Bakuman Vol. 1

Written by Tsugumi Ohba
Art by Takeshi Obata
208 pages, black and white
Published by Viz

It’s a fair statement to say that Tsugumi Ohba and Takeshi Obata’s series Death Note was a huge, career-making hit for them. It would also be a fair assumption by most readers, at that point, to think that Ohba and Obata were set for life in terms of publishers and the world of manga. As their follow-up series Bakuman shows, though, that’s hardly the case in the manga industry. Bakuman is two parts story, and one part manga business world primer, and I am finding it utterly fascinating.

Bakuman has a simple enough premise, with two young students (Moritaka and Akito) that decide to team up and create their own manga series. What Akito doesn’t realize, though, is that becoming a manga creator in Japan is anything but simple, and the end result is a series of lessons in which Moritaka (whose uncle had one hit manga series, followed by a string of failures, and eventually worked himself to death) tries to educate Akito into the ways of the manga publishing world.

Doesn’t sound interesting? Actually, in the hands of Ohba and Obata, it is. Moritaka leads both Akito and us through the real process of becoming a professional manga creator in Japan; how to put a pitch document together, how to storyboard if you’re a writer working with an artist, the kind of reference library you’ll need, the hours put in, the types of pens used to draw manga. At the same time, though, there’s a regular human drama unfolding. Some of Moritaka’s family members are less than pleased with the idea of Moritaka also trying to become a manga artist, and we learn the secret of Moritaka’s uncle and the person that drove him to try and become a successful artist. There’s even a romantic relationship forming amidst all of this, and how it gets used as a lure to try and pull Moritaka forward. It’s a clever series, in part because it never feels like Ohba is lecturing his audience; information is parceled out in a way that feels natural and part of the story.

More importantly, the two main characters have a lot to offer readers. While Moritaka is the romantic and the one with all of the manga know-how, Akito is the instigator and the one with his theories on the rest of the world. Even if you don’t agree with him all the time, it’s fun listening to his theories on topics like the perfect woman, or why it’s important to go to a school that doesn’t match your academic abilities. Akito is simultaneously the comic relief and the voice of the real world, while Moritaka is the more knowledgeable about manga itself. The one character who could still use some fleshing out at the end of the first volume is Azuki, the love interest, who ends up a bit too bland for my taste as she goes along with Moritaka’s slightly ridiculous idea for their potential relationship. I’d like to see her fleshed out a bit, even though it’s increasingly clear that at this stage she’s more of the endgame for the series rather than a concrete, constructive part of Bakuman.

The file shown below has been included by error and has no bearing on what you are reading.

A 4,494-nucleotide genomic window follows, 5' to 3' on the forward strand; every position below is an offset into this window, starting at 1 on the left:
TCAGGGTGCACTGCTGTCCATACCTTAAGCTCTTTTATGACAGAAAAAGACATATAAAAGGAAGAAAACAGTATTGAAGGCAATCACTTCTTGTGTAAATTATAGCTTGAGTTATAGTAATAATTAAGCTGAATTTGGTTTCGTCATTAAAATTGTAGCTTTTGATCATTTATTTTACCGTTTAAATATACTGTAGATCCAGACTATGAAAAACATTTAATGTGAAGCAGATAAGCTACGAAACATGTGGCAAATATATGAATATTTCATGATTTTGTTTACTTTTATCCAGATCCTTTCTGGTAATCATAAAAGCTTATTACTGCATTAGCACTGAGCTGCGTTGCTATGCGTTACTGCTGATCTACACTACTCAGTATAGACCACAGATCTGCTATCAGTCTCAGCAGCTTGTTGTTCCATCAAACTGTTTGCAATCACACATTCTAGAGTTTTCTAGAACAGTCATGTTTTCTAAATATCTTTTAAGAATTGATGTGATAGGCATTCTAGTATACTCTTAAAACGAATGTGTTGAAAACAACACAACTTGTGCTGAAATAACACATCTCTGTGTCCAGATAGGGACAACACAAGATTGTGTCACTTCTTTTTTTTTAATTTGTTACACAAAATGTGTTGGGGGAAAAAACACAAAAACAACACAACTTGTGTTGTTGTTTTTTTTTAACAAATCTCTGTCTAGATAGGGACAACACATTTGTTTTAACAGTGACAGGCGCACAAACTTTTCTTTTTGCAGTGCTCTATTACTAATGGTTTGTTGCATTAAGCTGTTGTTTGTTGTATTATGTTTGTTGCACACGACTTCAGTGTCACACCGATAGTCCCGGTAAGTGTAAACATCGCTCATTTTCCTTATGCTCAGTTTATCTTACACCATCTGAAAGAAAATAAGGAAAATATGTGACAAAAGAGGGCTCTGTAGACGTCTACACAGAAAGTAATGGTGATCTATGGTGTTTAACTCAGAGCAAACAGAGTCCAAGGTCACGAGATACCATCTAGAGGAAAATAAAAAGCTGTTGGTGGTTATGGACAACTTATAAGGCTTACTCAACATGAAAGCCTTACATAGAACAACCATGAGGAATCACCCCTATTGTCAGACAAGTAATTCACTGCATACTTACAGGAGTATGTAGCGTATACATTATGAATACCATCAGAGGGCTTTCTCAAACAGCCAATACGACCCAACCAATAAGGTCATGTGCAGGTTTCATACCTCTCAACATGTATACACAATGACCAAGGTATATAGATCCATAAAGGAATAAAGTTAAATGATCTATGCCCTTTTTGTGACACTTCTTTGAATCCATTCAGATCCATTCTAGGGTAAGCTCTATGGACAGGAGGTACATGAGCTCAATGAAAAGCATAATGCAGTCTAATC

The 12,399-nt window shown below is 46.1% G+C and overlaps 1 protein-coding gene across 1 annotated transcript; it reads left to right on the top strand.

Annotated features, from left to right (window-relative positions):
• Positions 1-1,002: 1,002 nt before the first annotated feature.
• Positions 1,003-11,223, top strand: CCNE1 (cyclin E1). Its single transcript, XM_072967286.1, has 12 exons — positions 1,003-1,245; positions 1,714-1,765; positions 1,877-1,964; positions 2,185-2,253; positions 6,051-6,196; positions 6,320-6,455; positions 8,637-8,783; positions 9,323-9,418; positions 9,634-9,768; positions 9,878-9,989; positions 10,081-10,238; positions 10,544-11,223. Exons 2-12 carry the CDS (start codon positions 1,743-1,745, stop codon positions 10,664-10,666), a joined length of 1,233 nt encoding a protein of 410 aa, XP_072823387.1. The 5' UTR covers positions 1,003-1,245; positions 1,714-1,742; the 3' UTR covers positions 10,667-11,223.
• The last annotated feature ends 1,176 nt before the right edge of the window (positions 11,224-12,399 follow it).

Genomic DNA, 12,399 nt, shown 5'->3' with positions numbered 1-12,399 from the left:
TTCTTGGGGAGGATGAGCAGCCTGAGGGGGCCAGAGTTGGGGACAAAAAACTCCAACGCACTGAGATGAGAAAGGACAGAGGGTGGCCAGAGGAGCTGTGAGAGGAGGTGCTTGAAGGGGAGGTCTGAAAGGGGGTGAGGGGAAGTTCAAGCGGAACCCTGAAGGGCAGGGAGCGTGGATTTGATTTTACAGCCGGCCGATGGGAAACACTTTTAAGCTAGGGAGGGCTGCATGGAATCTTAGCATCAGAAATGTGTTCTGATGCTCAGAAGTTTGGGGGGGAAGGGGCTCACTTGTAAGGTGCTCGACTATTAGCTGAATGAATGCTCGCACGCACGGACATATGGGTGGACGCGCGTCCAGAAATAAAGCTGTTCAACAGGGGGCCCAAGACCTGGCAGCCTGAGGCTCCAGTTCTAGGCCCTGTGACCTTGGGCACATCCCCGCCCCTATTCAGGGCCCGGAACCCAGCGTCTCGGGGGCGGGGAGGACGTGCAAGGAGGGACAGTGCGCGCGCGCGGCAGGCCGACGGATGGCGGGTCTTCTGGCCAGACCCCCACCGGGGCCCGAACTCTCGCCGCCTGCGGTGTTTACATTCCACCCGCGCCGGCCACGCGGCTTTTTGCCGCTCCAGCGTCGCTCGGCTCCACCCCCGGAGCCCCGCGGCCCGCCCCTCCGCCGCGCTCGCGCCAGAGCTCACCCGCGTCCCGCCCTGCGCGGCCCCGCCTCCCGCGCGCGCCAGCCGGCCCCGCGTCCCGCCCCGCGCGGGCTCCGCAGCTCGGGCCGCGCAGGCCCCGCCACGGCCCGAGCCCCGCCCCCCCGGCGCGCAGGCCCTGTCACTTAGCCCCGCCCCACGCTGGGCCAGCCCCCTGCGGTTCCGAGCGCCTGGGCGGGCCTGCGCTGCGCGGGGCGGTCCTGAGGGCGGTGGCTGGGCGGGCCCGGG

Obata’s art, just like on Death Note and Hikaru no Go, looks great. I love the way he draws characters’s heads and faces in Bakuman, with thick locks of hair and wildly expressive faces. Akito’s face in particular is a direct line into his thoughts and emotions, unable to keep a poker face to save his life. It manages to feel almost stretchy in places, even though Obata never switches into a superdeformed or deliberately exaggerated style throughout the book. Perhaps more importantly, just like Obata was able to make playing a go piece exciting in Hikaru no Go, he’s able to make the creation of manga shine under his own pen. Who knew illustrations of someone creating illustrations could be interesting?

There’s a lot to digest in Bakuman, especially Moritaka’s description of how series are pitched and then survive (or fail), and why almost no one ever gets to rest on their laurels in the world of manga. You get the impression that Ohba is speaking from the heart here, even as he starts up his second published series with Bakuman. If young artists learn a little bit about the manga industry (and indirectly, the comics business culture of other countries, since a lot of this applies elsewhere) I’d consider it a victory. More importantly, though, Bakuman isn’t just informative, it’s fun. This is definitely a series I’ll read more of, and it’s anything but a sophomore slump for Ohba. Ohba and Obata make the mundane seem fantastic here.

Purchase Links: Amazon.com | Powell’s Books

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